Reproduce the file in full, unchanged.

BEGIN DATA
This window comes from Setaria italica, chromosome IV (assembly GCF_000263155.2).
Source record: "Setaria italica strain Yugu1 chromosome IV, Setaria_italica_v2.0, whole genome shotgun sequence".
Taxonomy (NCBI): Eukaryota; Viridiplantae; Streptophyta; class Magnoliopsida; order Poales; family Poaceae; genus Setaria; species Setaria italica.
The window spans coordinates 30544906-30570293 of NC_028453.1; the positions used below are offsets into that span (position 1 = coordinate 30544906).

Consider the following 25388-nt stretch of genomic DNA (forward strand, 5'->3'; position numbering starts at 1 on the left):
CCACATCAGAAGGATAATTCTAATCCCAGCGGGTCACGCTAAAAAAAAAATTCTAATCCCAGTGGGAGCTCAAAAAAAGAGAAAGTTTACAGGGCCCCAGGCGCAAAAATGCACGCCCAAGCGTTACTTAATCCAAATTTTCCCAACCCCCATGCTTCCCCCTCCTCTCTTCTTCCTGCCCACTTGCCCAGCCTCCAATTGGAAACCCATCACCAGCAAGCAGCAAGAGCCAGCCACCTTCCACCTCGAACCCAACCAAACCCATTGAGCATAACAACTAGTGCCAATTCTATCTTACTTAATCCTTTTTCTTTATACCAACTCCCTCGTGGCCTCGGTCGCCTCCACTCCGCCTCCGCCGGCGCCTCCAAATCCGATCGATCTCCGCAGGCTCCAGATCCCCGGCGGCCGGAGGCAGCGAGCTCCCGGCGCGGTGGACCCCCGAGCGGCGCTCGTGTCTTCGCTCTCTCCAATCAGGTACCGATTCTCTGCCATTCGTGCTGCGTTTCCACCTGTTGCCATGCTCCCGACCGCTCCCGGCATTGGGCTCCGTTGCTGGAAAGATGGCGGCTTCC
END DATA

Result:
This window comes from Setaria italica, chromosome IV (assembly GCF_000263155.2).
Source record: "Setaria italica strain Yugu1 chromosome IV, Setaria_italica_v2.0, whole genome shotgun sequence".
Taxonomy (NCBI): Eukaryota; Viridiplantae; Streptophyta; class Magnoliopsida; order Poales; family Poaceae; genus Setaria; species Setaria italica.
The window spans coordinates 30544906-30570293 of NC_028453.1; the positions used below are offsets into that span (position 1 = coordinate 30544906).

Consider the following 25388-nt stretch of genomic DNA (forward strand, 5'->3'; position numbering starts at 1 on the left):
CCACATCAGAAGGATAATTCTAATCCCAGCGGGTCACGCTAAAAAAAAAATTCTAATCCCAGTGGGAGCTCAAAAAAAGAGAAAGTTTACAGGGCCCCAGGCGCAAAAATGCACGCCCAAGCGTTACTTAATCCAAATTTTCCCAACCCCCATGCTTCCCCCTCCTCTCTTCTTCCTGCCCACTTGCCCAGCCTCCAATTGGAAACCCATCACCAGCAAGCAGCAAGAGCCAGCCACCTTCCACCTCGAACCCAACCAAACCCATTGAGCATAACAACTAGTGCCAATTCTATCTTACTTAATCCTTTTTCTTTATACCAACTCCCTCGTGGCCTCGGTCGCCTCCACTCCGCCTCCGCCGGCGCCTCCAAATCCGATCGATCTCCGCAGGCTCCAGATCCCCGGCGGCCGGAGGCAGCGAGCTCCCGGCGCGGTGGACCCCCGAGCGGCGCTCGTGTCTTCGCTCTCTCCAATCAGGTACCGATTCTCTGCCATTCGTGCTGCGTTTCCACCTGTTGCCATGCTCCCGACCGCTCCCGGCATTGGGCTCCGTTGCTGGAAAGATGGCGGCTTCC